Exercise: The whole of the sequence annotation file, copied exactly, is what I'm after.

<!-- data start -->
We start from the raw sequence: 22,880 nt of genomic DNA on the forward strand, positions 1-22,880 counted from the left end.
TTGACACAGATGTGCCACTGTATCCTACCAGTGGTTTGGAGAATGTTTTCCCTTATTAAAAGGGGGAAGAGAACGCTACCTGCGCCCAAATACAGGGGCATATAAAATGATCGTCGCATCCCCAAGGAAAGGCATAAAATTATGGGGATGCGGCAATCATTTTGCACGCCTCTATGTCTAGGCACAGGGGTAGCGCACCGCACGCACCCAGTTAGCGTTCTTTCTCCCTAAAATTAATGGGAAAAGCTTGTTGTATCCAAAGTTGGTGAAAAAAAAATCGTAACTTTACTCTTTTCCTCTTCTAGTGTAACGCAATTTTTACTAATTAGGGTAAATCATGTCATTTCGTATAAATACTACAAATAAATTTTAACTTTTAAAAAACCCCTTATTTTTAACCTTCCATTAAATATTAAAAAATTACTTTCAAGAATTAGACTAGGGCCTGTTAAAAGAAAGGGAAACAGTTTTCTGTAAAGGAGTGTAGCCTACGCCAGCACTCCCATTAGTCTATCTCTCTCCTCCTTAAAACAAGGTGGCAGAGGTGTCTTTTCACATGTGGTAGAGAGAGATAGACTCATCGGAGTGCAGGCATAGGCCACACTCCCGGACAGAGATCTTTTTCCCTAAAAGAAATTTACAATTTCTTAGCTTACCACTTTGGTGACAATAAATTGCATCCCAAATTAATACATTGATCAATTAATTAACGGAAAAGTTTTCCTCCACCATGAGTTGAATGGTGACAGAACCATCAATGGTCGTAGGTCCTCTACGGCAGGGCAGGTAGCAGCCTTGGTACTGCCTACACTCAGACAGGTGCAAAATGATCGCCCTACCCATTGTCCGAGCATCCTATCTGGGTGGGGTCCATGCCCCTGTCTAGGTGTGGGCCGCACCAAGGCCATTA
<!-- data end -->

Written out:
We start from the raw sequence: 22,880 nt of genomic DNA on the forward strand, positions 1-22,880 counted from the left end.
TTGACACAGATGTGCCACTGTATCCTACCAGTGGTTTGGAGAATGTTTTCCCTTATTAAAAGGGGGAAGAGAACGCTACCTGCGCCCAAATACAGGGGCATATAAAATGATCGTCGCATCCCCAAGGAAAGGCATAAAATTATGGGGATGCGGCAATCATTTTGCACGCCTCTATGTCTAGGCACAGGGGTAGCGCACCGCACGCACCCAGTTAGCGTTCTTTCTCCCTAAAATTAATGGGAAAAGCTTGTTGTATCCAAAGTTGGTGAAAAAAAAATCGTAACTTTACTCTTTTCCTCTTCTAGTGTAACGCAATTTTTACTAATTAGGGTAAATCATGTCATTTCGTATAAATACTACAAATAAATTTTAACTTTTAAAAAACCCCTTATTTTTAACCTTCCATTAAATATTAAAAAATTACTTTCAAGAATTAGACTAGGGCCTGTTAAAAGAAAGGGAAACAGTTTTCTGTAAAGGAGTGTAGCCTACGCCAGCACTCCCATTAGTCTATCTCTCTCCTCCTTAAAACAAGGTGGCAGAGGTGTCTTTTCACATGTGGTAGAGAGAGATAGACTCATCGGAGTGCAGGCATAGGCCACACTCCCGGACAGAGATCTTTTTCCCTAAAAGAAATTTACAATTTCTTAGCTTACCACTTTGGTGACAATAAATTGCATCCCAAATTAATACATTGATCAATTAATTAACGGAAAAGTTTTCCTCCACCATGAGTTGAATGGTGACAGAACCATCAATGGTCGTAGGTCCTCTACGGCAGGGCAGGTAGCAGCCTTGGTACTGCCTACACTCAGACAGGTGCAAAATGATCGCCCTACCCATTGTCCGAGCATCCTATCTGGGTGGGGTCCATGCCCCTGTCTAGGTGTGGGCCGCACCAAGGCCATTA